The first of That’s TV‘s local stations, That’s Solent, has left Highbury College, leaving audiences uncertain if the station is still located within the community it claims to serve. Journalist and former That’s Solent video journalist Dale McEwan continues his ongoing investigation into Jeremy Hunt’s failed local TV experiment, which has cost BBC licence-fee payers millions of pounds, seemingly with little accountability for its failings from regulator Ofcom.
The UK’s largest operator of publicly-funded local TV stations – including That’s Solent – has withdrawn information from the public on where its stations are based, despite the company standing to earn millions of pounds of funding from BBC licence fee payers.
Rules set by the government’s broadcast regulator Ofcom state that local TV stations across the UK are supposed to be based in the locality they serve, implying That’s Solent should be based in the Solent area. However, addresses of the locations of That’s TV channels – including That’s Solent – have disappeared from the business’ website.
Ofcom said it cannot share details of station addresses, despite S&C asking for this information since October last year.
S&C’s investigation found That’s Solent has left Highbury College in Cosham where it was based since launching in November 2014. The whereabouts of the station are now unknown. That’s TV has refused to confirm if That’s Solent is still located in the region and Highbury College has not responded to requests for a comment about That’s Solent’s departure from the college.
What is local TV?
Local TV is a Conservative scheme devised by then culture secretary Jeremy Hunt. That’s TV holds licences for 20 stations across England, Wales and Scotland. That’s Solent was the broadcaster’s first channel to launch under That’s TV director Dan Cass.
Previous S&C investigations revealed That’s TV’s drive to cut costs, not invest in programming and exploit staff by over working them, paying them the National Minimum Wage, keeping them on zero-hour contracts and not paying their large petrol expenses – all while BBC funding pours in.
Some colleges and universities severed ties with the company when these details came to light last year, asking stations to leave the premises. S&C understands that this is why some stations may now be sharing offices within the same local area, forcing the company to keep address details hidden.
Each TV channel stands to earn up to £300,000 of licence fee money over a three-year contract. Stations air their news content on daily bulletins and that same footage is sent to the BBC in exchange for funding. The BBC pays out regardless of whether it uses the content or not. That’s TV stands to earn millions of pounds across its network of channels. Up to £40m of BBC funds were earmarked to fund the entire local TV scheme and the new infrastructure to allow stations to broadcast.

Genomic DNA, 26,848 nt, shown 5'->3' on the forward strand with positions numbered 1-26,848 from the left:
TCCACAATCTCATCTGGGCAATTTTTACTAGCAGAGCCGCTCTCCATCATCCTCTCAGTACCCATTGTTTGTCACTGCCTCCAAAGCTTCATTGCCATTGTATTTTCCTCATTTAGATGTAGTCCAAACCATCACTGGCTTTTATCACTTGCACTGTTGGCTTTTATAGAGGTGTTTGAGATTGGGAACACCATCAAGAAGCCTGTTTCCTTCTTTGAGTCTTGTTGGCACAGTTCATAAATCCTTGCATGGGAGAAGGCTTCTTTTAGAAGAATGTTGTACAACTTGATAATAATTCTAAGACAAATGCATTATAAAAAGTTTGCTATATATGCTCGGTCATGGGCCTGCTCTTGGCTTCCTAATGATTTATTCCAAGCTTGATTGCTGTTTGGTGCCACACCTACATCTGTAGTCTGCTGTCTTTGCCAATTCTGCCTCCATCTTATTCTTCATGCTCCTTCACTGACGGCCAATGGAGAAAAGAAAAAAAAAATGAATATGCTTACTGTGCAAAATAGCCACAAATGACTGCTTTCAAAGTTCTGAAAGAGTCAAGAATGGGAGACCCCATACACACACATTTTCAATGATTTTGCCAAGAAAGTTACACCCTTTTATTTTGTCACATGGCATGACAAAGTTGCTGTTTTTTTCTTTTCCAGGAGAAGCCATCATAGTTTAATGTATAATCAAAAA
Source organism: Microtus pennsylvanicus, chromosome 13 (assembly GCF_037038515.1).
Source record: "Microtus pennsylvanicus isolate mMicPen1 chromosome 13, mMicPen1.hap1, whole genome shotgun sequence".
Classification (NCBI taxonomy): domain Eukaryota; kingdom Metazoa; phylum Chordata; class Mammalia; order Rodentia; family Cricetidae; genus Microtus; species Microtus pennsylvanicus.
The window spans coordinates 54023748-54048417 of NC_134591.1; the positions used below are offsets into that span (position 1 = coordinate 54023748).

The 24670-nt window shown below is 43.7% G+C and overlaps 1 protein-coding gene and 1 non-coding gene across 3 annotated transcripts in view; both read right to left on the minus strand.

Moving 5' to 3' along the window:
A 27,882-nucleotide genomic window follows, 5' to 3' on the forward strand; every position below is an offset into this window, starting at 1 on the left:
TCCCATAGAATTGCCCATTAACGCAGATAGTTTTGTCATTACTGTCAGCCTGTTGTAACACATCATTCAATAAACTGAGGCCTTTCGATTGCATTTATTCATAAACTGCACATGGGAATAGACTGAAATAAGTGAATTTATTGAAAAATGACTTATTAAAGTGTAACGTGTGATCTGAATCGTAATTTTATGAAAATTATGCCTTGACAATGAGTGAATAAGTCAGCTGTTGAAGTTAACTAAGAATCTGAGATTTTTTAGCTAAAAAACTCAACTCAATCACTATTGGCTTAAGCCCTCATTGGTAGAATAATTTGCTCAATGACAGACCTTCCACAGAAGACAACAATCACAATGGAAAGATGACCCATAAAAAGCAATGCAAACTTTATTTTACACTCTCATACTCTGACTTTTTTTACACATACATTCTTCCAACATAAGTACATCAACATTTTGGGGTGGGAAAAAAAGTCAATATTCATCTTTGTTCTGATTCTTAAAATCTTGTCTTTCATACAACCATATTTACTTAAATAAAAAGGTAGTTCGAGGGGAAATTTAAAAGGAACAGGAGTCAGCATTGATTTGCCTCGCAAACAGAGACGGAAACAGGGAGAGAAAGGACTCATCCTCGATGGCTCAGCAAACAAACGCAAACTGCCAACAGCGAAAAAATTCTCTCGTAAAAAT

In July last year Ofcom decided to halt plans to award more licences for new local TV stations due to financial concerns.
BBC funding for That’s Solent should have ended in November 2017, three years after the station launched. This may be another reason why the station may be sharing an office outside of the Solent area.
A former freelancer for That’s Solent who wished to remain anonymous said, ‘Surely as a local TV station, it would want to interact with its audience? What has it got to hide other than the fact that it isn’t a local station at all?’
S&C first informed Ofcom of station address discrepancies in October last year. Our investigation found that at least four That’s TV stations had been asked to leave the colleges and universities they were based in.
That’s Hampshire was asked to leave Queen Mary’s College in Basingstoke in summer last year. Notice was served on the station because a BuzzFeed investigation revealed that That’s TV had ‘gamed’ the BBC for hundreds of thousands of pounds of licence fee payers’ cash. The firm was also accused of exploiting and over working its freelance journalists.
It then emerged That’s Hampshire staff were working out of the That’s Thames Valley station 17 miles away in Reading.
Ofcom said at the time, ‘It is a licence condition for all local TV licensees to ensure that the main production base of the Licensed Service, and/or studio from which the Licensed Service is broadcast, is located within the Licensed Area.’
In this case, That’s Hampshire TV should have been based in Basingstoke, not Reading.